By Ashley Chon
The air is dusty and smells of burning plastic and circuit boards as well as acid
caused by metal picking. Choking fumes fraught with toxic materials make it
impossible to breath. The soil is incapable of providing nutrients to support the growth of crops. No matter how many miles one can see, mounds upon mounds of trash shadow the barren land along with the dark clouds of smoke coming from burning trash. Sounds of clanging metal, the crackling of fire when in contact with plastic combined with the low murmurs are the only sounds that hint the existence of humans. Residents here manually disassemble trash that they have not even produced for a living. Where could this devastating site possibly be? Welcome to Guiyu, China, the global hub for e-waste.
E-waste consists of discarded electrical or electronic devices. So much e-waste is produced that residents of countries including China, Nigeria, Pakistan, and Ghana are receiving vast quantities of e-waste to disassemble manually. This e-waste is not being produced in these countries. It is being shipped and dumped from more developed countries, including Great Britain and the United States. In fact, Great Britain independently ships over 1.37 million tons of e-waste to multiple developing countries per year.  To make matters worse the numbers are increasing. Global e-waste has risen by 5% over two years with just 20% being recycled.  Little do many Americans know, however, that the majority of the United States’ e-waste goes to places like Guiyu.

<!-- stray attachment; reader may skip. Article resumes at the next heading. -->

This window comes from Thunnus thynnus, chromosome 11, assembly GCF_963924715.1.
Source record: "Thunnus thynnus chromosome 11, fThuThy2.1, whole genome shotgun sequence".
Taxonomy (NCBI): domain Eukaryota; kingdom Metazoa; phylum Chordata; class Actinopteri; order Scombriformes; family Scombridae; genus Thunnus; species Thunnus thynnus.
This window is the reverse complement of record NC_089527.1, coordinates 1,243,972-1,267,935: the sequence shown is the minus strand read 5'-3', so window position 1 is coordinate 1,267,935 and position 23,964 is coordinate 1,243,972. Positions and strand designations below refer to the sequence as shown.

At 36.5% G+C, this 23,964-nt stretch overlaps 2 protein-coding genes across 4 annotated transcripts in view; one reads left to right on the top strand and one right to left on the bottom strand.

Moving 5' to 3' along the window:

Guiyu, China is home to 150,000 people  who work every day manually disassembling the e-waste generated by other countries to earn only $5 a day.  Breaking down everything from old televisions to flip phones by hand truckload after truckload, residents of Guiyu have a big job to fulfill. E-waste contains valuable materials such as gold, copper, zinc, beryllium, and tantalum  that can be reused and are of value. Although these materials are best extracted, it must be done in a safe fashion that protects both humans and the environment.
Many do not realize that the improper disposal of electronics affects both the environment and human health, as can be seen in the release of toxins in Guiyu’s air, water, and ground. When e-waste is burned, a fine, particulate matter of hydrocarbons is released and damages the air. For example, a British documentary called Welcome to Lagos showed inhabitants burning wires in open air to obtain the copper embedded inside.  Studies have shown that this matter is linked to pulmonary and cardiovascular disease.  This act also leaves humans more prone to harmful UV rays that can result in comas, seizures, damage to the kidneys or liver, or irregular heart rhythms.  Current processes to extract such valuable materials not only impact the health of the environment; they also eventually impact the health of the workers. Not only do current practices release dangerous particles into the air, dangerous chemicals also leach into the soil. This contaminated soil is infested with so many heavy metals that it cannot sustain the growth of crops.  Through the soil, some of these chemicals reach groundwater. This groundwater eventually makes its way up to the surface and forms small ponds of water or streams. Local communities often depend on these bodies of water, which puts residents and animals at risk of cancer and lead poisoning.  In addition, these diseases are occurring in poor, developing countries, where the health care system may not reach those who are really in need of it. How will the Earth and its residents continue to survive with such conditions?